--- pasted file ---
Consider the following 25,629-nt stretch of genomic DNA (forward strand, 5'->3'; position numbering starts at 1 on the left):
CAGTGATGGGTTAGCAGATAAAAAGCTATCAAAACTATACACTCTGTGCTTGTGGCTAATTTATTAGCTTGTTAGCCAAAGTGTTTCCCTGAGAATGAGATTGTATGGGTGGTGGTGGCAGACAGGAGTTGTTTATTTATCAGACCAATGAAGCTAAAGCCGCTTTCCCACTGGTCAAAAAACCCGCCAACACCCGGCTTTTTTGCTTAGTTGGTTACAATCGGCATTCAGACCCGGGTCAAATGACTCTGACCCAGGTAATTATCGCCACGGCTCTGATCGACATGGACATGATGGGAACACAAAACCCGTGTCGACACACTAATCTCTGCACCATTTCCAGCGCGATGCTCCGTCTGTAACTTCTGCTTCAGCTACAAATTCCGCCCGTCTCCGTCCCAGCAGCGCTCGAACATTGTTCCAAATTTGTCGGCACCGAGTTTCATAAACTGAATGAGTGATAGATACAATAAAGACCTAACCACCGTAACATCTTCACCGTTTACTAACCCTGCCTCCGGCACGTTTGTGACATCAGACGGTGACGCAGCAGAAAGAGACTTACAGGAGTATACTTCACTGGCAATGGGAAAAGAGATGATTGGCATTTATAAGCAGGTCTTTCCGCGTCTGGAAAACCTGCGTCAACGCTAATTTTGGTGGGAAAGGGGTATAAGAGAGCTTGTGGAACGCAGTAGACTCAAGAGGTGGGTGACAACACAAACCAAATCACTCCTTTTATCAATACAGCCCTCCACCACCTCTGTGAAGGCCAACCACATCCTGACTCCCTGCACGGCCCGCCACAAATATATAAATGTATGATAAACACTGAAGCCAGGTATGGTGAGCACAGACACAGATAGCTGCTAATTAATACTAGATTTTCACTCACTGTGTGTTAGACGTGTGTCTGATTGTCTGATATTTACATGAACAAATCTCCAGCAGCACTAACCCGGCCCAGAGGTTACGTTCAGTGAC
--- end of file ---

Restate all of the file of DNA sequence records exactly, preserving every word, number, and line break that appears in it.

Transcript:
Consider the following 25,629-nt stretch of genomic DNA (forward strand, 5'->3'; position numbering starts at 1 on the left):
CAGTGATGGGTTAGCAGATAAAAAGCTATCAAAACTATACACTCTGTGCTTGTGGCTAATTTATTAGCTTGTTAGCCAAAGTGTTTCCCTGAGAATGAGATTGTATGGGTGGTGGTGGCAGACAGGAGTTGTTTATTTATCAGACCAATGAAGCTAAAGCCGCTTTCCCACTGGTCAAAAAACCCGCCAACACCCGGCTTTTTTGCTTAGTTGGTTACAATCGGCATTCAGACCCGGGTCAAATGACTCTGACCCAGGTAATTATCGCCACGGCTCTGATCGACATGGACATGATGGGAACACAAAACCCGTGTCGACACACTAATCTCTGCACCATTTCCAGCGCGATGCTCCGTCTGTAACTTCTGCTTCAGCTACAAATTCCGCCCGTCTCCGTCCCAGCAGCGCTCGAACATTGTTCCAAATTTGTCGGCACCGAGTTTCATAAACTGAATGAGTGATAGATACAATAAAGACCTAACCACCGTAACATCTTCACCGTTTACTAACCCTGCCTCCGGCACGTTTGTGACATCAGACGGTGACGCAGCAGAAAGAGACTTACAGGAGTATACTTCACTGGCAATGGGAAAAGAGATGATTGGCATTTATAAGCAGGTCTTTCCGCGTCTGGAAAACCTGCGTCAACGCTAATTTTGGTGGGAAAGGGGTATAAGAGAGCTTGTGGAACGCAGTAGACTCAAGAGGTGGGTGACAACACAAACCAAATCACTCCTTTTATCAATACAGCCCTCCACCACCTCTGTGAAGGCCAACCACATCCTGACTCCCTGCACGGCCCGCCACAAATATATAAATGTATGATAAACACTGAAGCCAGGTATGGTGAGCACAGACACAGATAGCTGCTAATTAATACTAGATTTTCACTCACTGTGTGTTAGACGTGTGTCTGATTGTCTGATATTTACATGAACAAATCTCCAGCAGCACTAACCCGGCCCAGAGGTTACGTTCAGTGAC